(TRINIDAD GUARDIAN) — Nationals from Peru, Nicaragua, Guatemala and Colombia with a string of criminal records have been coming to Trinidad posing as Venezuelans.
The revelation was made before yesterday’s Joint Select Committee into Finance and Legal Affairs chaired by Sophia Chote, SC.
Appearing before the committee were officials of the Immigration Division and Vision of Mission.
The committee was told by Immigration Officer Geewan Harricoo that in 2016 2,000 foreign nationals were placed on orders of supervision by immigration while in 2017 the figure dropped to 1,600.
Last year, it was 2,000. As of this year, there was a record of 200 new nationals.
Such nationals are required to report to immigration.
“What you are finding, in most of the cases, is there is an almost 50 per cent breach of that order of supervision. When we check our border management systems they are in the country but they are not reporting to us. They are working without a work permit and studying without a student permit,” Harricoo said.
Some of these nationals, Harricoo said would be picked up following a police raid only for immigration to find out that they have “multiple criminal offences” which are committed in our shores.
Acting Chief Immigration Officer Charmaine Gandhi-Andrews said the electronic monitoring system can be useful to track such nationals, stating that some of the nationals had “left the country clandestinely.”
Vice chairman Clarence Rambharat said the order of supervision seemed problematic.
With 153 foreign nationals at the Immigration Detention Centre (IDC) of which 114 are Venezuelans, Rambharat said the cost to maintain a detainee was $8,000 a month.
“So if you had to detain all those persons from last year…the 2,000 and the 200 from January we are talking about $219 million a year. $18 million a month. So it is a significant cost,” Rambharat said hypothetically.
The minister wondered why non-custodial sentencing was not working and could help in reducing the cost.
A Nigerian, the committee was told has been at the IDC since January of 2015, others have been there a year.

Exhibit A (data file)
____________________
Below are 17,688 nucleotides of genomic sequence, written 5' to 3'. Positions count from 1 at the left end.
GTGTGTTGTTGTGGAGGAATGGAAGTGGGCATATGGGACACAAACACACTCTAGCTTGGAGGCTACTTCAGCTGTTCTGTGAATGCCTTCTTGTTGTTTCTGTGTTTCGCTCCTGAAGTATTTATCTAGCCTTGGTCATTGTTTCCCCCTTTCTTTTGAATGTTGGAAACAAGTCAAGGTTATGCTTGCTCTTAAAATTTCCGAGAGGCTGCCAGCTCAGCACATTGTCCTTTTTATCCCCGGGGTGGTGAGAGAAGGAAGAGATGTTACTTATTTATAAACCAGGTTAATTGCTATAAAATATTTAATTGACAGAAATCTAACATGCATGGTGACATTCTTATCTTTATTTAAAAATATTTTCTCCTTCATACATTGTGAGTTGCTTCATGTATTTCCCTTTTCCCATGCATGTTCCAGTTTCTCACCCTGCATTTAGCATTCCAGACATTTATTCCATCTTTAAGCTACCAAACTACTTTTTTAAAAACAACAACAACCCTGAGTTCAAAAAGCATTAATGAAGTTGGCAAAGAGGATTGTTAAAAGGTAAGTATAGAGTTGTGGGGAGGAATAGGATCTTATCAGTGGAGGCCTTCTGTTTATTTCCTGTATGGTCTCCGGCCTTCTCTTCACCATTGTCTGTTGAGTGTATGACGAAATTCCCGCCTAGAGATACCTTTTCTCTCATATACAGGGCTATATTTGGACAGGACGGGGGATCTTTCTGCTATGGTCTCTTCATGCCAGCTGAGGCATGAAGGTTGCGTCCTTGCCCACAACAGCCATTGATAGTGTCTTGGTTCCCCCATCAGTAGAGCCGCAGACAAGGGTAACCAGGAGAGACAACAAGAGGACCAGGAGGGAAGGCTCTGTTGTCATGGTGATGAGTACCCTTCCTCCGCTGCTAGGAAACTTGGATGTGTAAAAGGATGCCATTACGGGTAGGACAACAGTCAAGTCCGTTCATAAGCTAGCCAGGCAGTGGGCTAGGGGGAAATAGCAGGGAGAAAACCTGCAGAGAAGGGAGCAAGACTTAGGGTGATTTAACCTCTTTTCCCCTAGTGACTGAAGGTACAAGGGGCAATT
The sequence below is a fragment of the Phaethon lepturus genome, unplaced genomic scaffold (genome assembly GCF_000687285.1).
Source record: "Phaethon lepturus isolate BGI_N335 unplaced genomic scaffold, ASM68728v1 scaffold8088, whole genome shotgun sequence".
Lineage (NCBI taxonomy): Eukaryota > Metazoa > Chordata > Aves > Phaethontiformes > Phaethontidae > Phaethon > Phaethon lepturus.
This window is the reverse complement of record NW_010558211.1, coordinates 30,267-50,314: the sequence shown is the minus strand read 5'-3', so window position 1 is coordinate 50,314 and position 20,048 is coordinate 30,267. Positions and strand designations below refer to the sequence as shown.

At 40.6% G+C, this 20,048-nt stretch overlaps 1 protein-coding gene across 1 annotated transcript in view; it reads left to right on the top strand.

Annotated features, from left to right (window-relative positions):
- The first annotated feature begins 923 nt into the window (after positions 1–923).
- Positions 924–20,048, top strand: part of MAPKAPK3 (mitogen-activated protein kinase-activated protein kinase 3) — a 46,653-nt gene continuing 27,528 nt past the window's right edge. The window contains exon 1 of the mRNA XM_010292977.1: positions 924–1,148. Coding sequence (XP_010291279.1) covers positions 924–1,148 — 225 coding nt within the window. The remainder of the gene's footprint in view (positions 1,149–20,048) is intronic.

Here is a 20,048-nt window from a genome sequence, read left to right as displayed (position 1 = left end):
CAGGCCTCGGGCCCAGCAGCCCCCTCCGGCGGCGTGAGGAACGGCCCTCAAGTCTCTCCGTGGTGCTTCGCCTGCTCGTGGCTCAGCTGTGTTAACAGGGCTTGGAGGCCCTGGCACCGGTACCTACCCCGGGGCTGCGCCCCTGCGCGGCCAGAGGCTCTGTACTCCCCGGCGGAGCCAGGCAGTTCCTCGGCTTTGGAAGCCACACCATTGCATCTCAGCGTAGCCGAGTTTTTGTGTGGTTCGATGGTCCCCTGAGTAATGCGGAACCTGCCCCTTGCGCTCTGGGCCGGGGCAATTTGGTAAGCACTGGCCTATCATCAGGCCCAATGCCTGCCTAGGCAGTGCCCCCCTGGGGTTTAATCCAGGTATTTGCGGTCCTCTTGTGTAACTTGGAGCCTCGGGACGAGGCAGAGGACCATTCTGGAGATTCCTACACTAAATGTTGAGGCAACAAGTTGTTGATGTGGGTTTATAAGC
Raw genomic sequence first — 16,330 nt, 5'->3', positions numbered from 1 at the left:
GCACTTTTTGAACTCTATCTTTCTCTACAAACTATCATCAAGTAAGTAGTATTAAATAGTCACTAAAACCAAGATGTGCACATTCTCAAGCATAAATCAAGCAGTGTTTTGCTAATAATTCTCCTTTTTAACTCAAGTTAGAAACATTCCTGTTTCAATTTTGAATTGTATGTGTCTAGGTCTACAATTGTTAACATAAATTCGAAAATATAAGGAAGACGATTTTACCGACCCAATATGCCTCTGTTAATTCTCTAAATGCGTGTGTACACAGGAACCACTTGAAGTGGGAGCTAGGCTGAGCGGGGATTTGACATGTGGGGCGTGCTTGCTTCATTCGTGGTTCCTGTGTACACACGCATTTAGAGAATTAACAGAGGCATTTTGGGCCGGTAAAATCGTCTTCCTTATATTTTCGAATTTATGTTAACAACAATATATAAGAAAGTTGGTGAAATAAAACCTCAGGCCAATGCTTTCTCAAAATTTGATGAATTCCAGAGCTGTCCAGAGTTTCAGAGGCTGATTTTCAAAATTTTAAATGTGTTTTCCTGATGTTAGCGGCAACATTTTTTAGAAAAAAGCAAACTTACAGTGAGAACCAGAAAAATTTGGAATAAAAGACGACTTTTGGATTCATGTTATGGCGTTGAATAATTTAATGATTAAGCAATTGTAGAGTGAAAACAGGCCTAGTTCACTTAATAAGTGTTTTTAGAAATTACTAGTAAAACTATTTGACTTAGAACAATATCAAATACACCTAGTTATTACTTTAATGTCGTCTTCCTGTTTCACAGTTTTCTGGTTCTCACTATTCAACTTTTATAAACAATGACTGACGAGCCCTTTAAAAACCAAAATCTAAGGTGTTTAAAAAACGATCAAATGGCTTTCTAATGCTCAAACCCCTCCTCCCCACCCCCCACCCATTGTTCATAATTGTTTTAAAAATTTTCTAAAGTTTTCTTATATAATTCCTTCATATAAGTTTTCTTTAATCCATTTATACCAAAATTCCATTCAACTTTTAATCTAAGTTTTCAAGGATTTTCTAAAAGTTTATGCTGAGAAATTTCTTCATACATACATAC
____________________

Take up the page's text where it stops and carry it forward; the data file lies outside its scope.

Gandhi-Andrews said costs would always be an issue.
“We avoid putting them into prison. It is going to escalate. We find that more and more persons are coming into the country and breaching the terms and conditions of their landing certificate…remaining in the country illegally. More and more you see people entering the country without documentation. And that is providing a significant headache for us because there is nowhere to keep them,” she said.
She said immigration has been providing the foreigners with the orders because of lack of accommodation which has not been an ideal situation.
She said approximately 500 have breached the Immigration Act.
Chote said if there is no stay of execution or civil proceedings in court “nothing prevents you from deporting the person.”
She asked how immigration was dealing with the exodus from Venezuela asking if the 114 Venezuelans at the IDC had committed criminal offences and applied for refugee status.
Harricoo admitted that “100 per cent arrived by clandestine means.”
Among those who do not come through the legal ports of entry as well are children.
“And a significant amount, if not all, we cannot identify. They are coming to Trinidad without any documents. What we are finding they are not Venezuelans in some cases. They are posing as Venezuelans. They are a lot of nationalities that are coming to Trinidad posing as Venezuelans…Nicaraguans, Guatemalans, Colombians and even some from Peru. It takes a lot of effort and time to try and identify these people,” Harricoo said.
Harricoo also disclosed immigration has also discovered that “these persons also have significant criminal antecedents in their homeland and we get that through our partnership with the Interpol Bureau.”
He said the court ordered that three children be placed in the care of the Chief Immigration Officer and be repatriated immediately.
Gandhi-Andrews the children had to be placed at the IDC among adults.
Finding funds to repatriate the children, she said was another headache as her budget does not cater for this.
“Some of my officers in certain cases have actually put up money and bought a ticket,” she said.